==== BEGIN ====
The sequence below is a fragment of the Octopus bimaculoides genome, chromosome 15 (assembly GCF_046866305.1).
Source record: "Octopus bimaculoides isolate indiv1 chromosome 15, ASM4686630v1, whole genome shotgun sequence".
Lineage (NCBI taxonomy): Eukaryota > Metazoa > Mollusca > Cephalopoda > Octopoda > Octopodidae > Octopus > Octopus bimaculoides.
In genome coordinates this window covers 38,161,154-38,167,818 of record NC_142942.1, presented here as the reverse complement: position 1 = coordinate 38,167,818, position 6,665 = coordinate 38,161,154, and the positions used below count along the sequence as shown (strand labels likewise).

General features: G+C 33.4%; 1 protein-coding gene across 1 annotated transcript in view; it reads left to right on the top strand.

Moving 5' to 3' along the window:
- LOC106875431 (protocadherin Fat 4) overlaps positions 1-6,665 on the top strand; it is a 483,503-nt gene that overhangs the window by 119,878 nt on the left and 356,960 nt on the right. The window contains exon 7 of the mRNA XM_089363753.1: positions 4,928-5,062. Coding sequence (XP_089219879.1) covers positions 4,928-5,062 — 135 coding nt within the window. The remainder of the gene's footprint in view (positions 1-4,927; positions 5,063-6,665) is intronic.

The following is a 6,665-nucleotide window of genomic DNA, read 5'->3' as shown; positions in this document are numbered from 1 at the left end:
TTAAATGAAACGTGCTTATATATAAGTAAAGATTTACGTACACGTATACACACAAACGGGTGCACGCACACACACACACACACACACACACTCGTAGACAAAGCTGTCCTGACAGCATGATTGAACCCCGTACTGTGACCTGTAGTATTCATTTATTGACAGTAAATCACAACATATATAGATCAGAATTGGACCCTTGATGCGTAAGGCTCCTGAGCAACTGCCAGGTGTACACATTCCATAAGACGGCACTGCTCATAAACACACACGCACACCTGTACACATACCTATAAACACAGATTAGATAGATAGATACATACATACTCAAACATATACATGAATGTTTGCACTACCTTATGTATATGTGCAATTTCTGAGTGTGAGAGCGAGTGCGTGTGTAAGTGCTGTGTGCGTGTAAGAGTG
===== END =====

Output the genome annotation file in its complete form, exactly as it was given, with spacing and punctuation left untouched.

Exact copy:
The sequence below is a fragment of the Octopus bimaculoides genome, chromosome 15 (assembly GCF_046866305.1).
Source record: "Octopus bimaculoides isolate indiv1 chromosome 15, ASM4686630v1, whole genome shotgun sequence".
Lineage (NCBI taxonomy): Eukaryota > Metazoa > Mollusca > Cephalopoda > Octopoda > Octopodidae > Octopus > Octopus bimaculoides.
In genome coordinates this window covers 38,161,154-38,167,818 of record NC_142942.1, presented here as the reverse complement: position 1 = coordinate 38,167,818, position 6,665 = coordinate 38,161,154, and the positions used below count along the sequence as shown (strand labels likewise).

General features: G+C 33.4%; 1 protein-coding gene across 1 annotated transcript in view; it reads left to right on the top strand.

Moving 5' to 3' along the window:
- LOC106875431 (protocadherin Fat 4) overlaps positions 1-6,665 on the top strand; it is a 483,503-nt gene that overhangs the window by 119,878 nt on the left and 356,960 nt on the right. The window contains exon 7 of the mRNA XM_089363753.1: positions 4,928-5,062. Coding sequence (XP_089219879.1) covers positions 4,928-5,062 — 135 coding nt within the window. The remainder of the gene's footprint in view (positions 1-4,927; positions 5,063-6,665) is intronic.

The following is a 6,665-nucleotide window of genomic DNA, read 5'->3' as shown; positions in this document are numbered from 1 at the left end:
TTAAATGAAACGTGCTTATATATAAGTAAAGATTTACGTACACGTATACACACAAACGGGTGCACGCACACACACACACACACACACACACTCGTAGACAAAGCTGTCCTGACAGCATGATTGAACCCCGTACTGTGACCTGTAGTATTCATTTATTGACAGTAAATCACAACATATATAGATCAGAATTGGACCCTTGATGCGTAAGGCTCCTGAGCAACTGCCAGGTGTACACATTCCATAAGACGGCACTGCTCATAAACACACACGCACACCTGTACACATACCTATAAACACAGATTAGATAGATAGATACATACATACTCAAACATATACATGAATGTTTGCACTACCTTATGTATATGTGCAATTTCTGAGTGTGAGAGCGAGTGCGTGTGTAAGTGCTGTGTGCGTGTAAGAGTG